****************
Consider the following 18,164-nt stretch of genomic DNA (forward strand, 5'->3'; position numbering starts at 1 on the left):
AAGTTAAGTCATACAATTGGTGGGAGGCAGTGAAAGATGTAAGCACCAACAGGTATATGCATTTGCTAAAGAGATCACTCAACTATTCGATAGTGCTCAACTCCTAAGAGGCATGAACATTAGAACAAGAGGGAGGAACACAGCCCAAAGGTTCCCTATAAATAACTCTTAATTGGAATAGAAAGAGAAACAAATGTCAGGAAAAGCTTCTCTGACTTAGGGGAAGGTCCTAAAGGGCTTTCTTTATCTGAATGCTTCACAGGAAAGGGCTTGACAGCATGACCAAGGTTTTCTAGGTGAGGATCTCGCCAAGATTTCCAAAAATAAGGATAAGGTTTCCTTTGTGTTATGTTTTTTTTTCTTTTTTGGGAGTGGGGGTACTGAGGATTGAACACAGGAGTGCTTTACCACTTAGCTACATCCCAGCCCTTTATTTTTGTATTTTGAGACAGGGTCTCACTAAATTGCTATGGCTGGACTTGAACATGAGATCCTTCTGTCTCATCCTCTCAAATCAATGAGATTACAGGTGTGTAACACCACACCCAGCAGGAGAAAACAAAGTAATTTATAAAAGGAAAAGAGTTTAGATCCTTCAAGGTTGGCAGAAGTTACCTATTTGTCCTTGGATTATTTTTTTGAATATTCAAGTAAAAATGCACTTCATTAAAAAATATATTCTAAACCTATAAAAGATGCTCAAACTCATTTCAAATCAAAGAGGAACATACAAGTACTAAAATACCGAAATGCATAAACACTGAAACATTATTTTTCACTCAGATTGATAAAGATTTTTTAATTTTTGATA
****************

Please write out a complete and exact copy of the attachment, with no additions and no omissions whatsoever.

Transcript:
Consider the following 18,164-nt stretch of genomic DNA (forward strand, 5'->3'; position numbering starts at 1 on the left):
AAGTTAAGTCATACAATTGGTGGGAGGCAGTGAAAGATGTAAGCACCAACAGGTATATGCATTTGCTAAAGAGATCACTCAACTATTCGATAGTGCTCAACTCCTAAGAGGCATGAACATTAGAACAAGAGGGAGGAACACAGCCCAAAGGTTCCCTATAAATAACTCTTAATTGGAATAGAAAGAGAAACAAATGTCAGGAAAAGCTTCTCTGACTTAGGGGAAGGTCCTAAAGGGCTTTCTTTATCTGAATGCTTCACAGGAAAGGGCTTGACAGCATGACCAAGGTTTTCTAGGTGAGGATCTCGCCAAGATTTCCAAAAATAAGGATAAGGTTTCCTTTGTGTTATGTTTTTTTTTCTTTTTTGGGAGTGGGGGTACTGAGGATTGAACACAGGAGTGCTTTACCACTTAGCTACATCCCAGCCCTTTATTTTTGTATTTTGAGACAGGGTCTCACTAAATTGCTATGGCTGGACTTGAACATGAGATCCTTCTGTCTCATCCTCTCAAATCAATGAGATTACAGGTGTGTAACACCACACCCAGCAGGAGAAAACAAAGTAATTTATAAAAGGAAAAGAGTTTAGATCCTTCAAGGTTGGCAGAAGTTACCTATTTGTCCTTGGATTATTTTTTTGAATATTCAAGTAAAAATGCACTTCATTAAAAAATATATTCTAAACCTATAAAAGATGCTCAAACTCATTTCAAATCAAAGAGGAACATACAAGTACTAAAATACCGAAATGCATAAACACTGAAACATTATTTTTCACTCAGATTGATAAAGATTTTTTAATTTTTGATA